Period. Full Stop. Point. Whatever It’s Called, It’s Going Out of Style

“We are at a momentous moment in the history of the full stop,” said David Crystal, who has written more than 100 books on language Credit Roberto Ricciuti/Getty Images

Excerpt from this article:

The period — the full-stop signal we all learn as children, whose use stretches back at least to the Middle Ages — is gradually being felled in the barrage of instant messaging that has become synonymous with the digital age

…The conspicuous omission of the period in text messages and in instant messaging on social media, he says, is a product of the punctuation-free staccato sentences favored by millennials — and increasingly their elders — a trend fueled by the freewheeling style of Facebook, WhatsApp and Twitter

…“In an instant message, it is pretty obvious a sentence has come to an end, and none will have a full stop,” he added “So why use it?”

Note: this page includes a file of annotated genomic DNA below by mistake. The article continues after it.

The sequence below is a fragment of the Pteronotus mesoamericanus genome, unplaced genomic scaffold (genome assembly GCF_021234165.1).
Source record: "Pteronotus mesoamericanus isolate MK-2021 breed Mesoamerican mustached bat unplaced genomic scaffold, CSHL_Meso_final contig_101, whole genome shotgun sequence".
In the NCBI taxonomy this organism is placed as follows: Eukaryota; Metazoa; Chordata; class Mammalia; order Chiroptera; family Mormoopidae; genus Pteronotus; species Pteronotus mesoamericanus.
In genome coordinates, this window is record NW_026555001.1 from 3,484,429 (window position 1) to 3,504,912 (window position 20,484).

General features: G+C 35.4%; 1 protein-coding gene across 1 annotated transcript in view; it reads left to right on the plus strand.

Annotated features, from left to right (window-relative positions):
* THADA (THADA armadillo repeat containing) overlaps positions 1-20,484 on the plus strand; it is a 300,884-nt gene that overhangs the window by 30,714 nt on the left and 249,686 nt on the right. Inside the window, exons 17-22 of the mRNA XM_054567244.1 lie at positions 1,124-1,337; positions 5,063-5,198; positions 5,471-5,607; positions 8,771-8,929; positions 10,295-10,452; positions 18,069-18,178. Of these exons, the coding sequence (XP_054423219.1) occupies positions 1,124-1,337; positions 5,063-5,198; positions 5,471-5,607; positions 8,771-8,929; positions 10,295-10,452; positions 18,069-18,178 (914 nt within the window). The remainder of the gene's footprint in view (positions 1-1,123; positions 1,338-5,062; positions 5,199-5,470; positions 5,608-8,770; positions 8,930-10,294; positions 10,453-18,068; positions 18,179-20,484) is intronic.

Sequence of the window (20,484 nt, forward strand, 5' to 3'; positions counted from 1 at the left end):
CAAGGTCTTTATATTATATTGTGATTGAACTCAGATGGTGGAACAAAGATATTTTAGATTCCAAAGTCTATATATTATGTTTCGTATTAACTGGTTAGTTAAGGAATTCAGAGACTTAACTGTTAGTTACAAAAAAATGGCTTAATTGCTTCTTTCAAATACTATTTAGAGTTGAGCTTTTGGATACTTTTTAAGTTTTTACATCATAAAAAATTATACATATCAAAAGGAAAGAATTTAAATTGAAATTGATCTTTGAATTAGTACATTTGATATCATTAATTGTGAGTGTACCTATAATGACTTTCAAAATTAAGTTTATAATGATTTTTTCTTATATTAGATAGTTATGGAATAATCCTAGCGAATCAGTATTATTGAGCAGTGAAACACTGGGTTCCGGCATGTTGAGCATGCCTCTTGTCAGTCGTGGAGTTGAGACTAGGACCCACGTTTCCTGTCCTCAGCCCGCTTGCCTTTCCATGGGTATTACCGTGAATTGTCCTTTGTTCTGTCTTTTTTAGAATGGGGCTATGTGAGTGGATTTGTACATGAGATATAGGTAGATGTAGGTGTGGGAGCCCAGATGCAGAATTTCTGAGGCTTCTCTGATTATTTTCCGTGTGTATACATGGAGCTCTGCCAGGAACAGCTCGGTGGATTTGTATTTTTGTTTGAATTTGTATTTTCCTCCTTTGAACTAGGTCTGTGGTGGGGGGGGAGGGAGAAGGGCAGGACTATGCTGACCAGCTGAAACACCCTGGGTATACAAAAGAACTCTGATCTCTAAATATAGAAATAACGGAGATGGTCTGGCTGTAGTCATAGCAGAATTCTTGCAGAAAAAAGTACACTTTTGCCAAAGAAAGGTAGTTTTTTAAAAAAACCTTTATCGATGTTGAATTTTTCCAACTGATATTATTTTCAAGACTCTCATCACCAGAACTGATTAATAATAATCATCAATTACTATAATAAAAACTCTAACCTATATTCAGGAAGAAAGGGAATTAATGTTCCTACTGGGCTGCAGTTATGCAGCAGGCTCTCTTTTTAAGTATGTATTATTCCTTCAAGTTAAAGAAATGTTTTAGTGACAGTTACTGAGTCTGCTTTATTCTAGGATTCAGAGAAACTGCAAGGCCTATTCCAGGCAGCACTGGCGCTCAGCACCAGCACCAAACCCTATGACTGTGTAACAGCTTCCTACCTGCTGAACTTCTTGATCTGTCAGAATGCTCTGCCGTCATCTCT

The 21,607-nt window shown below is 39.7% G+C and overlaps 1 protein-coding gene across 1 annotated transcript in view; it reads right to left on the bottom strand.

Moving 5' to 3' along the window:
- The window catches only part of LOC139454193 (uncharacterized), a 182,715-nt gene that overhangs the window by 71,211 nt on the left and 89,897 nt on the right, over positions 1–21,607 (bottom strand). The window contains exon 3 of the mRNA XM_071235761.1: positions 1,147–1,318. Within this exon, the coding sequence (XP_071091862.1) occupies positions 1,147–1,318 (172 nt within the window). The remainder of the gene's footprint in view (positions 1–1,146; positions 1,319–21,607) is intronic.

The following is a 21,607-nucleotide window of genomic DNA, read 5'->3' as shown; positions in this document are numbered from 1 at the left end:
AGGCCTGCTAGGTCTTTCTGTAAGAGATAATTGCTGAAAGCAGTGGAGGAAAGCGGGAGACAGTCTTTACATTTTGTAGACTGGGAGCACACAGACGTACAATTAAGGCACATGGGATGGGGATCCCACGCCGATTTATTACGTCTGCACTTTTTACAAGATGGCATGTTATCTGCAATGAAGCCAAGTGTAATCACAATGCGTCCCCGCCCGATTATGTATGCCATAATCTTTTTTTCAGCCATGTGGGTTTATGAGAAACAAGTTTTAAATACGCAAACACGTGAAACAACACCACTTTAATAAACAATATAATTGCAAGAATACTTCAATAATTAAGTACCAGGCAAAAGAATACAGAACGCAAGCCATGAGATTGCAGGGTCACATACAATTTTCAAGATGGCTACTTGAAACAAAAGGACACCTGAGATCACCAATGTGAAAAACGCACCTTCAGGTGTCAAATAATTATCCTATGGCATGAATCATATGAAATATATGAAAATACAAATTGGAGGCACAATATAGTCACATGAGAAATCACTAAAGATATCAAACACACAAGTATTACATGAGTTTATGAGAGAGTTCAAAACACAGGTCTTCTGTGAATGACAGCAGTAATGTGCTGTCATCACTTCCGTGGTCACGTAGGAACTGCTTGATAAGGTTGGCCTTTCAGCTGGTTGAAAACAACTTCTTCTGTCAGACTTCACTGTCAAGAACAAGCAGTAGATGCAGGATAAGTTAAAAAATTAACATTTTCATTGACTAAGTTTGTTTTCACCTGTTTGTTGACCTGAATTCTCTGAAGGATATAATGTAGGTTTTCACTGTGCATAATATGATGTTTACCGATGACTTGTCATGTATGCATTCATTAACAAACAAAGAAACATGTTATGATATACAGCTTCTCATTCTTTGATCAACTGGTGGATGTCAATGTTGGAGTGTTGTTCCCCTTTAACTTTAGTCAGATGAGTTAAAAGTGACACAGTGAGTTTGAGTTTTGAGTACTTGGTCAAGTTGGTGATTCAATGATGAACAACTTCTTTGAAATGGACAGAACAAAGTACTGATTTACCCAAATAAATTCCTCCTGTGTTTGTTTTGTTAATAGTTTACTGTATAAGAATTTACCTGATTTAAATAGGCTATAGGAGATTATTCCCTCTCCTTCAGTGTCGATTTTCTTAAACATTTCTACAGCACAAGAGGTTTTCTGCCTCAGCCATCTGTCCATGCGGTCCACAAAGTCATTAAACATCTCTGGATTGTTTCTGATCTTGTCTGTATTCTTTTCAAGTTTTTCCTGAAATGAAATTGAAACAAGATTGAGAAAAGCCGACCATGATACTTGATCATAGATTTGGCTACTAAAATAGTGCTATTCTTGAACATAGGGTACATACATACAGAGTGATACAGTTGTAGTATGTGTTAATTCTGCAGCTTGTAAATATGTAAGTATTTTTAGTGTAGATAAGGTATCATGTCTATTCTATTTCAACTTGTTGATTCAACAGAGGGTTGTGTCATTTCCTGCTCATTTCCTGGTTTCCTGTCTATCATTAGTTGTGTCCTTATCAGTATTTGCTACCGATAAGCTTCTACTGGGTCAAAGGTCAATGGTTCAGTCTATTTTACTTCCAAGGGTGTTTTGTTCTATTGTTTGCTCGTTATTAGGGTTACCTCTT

In fact, the understated period — the punctuation equivalent of stagehands who dress in black to be less conspicuous — may have suddenly taken on meanings all its own

Increasingly… the period is being deployed as a weapon to show irony, syntactic snark, insincerity, even aggression

If the love of your life just canceled the candlelit, six-course, home-cooked dinner you have prepared, you are best advised to include a period when you respond “Fine.” to show annoyance

 

 

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